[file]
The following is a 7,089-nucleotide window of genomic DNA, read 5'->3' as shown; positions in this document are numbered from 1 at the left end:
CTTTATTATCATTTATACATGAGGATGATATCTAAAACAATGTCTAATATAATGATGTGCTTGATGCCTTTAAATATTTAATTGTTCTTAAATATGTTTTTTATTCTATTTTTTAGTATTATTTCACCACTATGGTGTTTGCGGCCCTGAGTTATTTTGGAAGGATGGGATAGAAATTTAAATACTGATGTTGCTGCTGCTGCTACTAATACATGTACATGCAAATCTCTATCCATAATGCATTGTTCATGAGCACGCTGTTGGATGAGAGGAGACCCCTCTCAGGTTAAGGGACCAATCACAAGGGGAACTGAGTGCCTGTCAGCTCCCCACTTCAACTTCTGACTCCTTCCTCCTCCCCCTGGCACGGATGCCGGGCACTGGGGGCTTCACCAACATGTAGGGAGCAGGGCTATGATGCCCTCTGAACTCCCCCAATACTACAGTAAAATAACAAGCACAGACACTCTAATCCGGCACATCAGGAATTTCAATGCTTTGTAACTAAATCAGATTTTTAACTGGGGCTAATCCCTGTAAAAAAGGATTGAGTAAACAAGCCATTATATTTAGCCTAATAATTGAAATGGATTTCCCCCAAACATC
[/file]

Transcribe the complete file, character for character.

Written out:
The following is a 7,089-nucleotide window of genomic DNA, read 5'->3' as shown; positions in this document are numbered from 1 at the left end:
CTTTATTATCATTTATACATGAGGATGATATCTAAAACAATGTCTAATATAATGATGTGCTTGATGCCTTTAAATATTTAATTGTTCTTAAATATGTTTTTTATTCTATTTTTTAGTATTATTTCACCACTATGGTGTTTGCGGCCCTGAGTTATTTTGGAAGGATGGGATAGAAATTTAAATACTGATGTTGCTGCTGCTGCTACTAATACATGTACATGCAAATCTCTATCCATAATGCATTGTTCATGAGCACGCTGTTGGATGAGAGGAGACCCCTCTCAGGTTAAGGGACCAATCACAAGGGGAACTGAGTGCCTGTCAGCTCCCCACTTCAACTTCTGACTCCTTCCTCCTCCCCCTGGCACGGATGCCGGGCACTGGGGGCTTCACCAACATGTAGGGAGCAGGGCTATGATGCCCTCTGAACTCCCCCAATACTACAGTAAAATAACAAGCACAGACACTCTAATCCGGCACATCAGGAATTTCAATGCTTTGTAACTAAATCAGATTTTTAACTGGGGCTAATCCCTGTAAAAAAGGATTGAGTAAACAAGCCATTATATTTAGCCTAATAATTGAAATGGATTTCCCCCAAACATC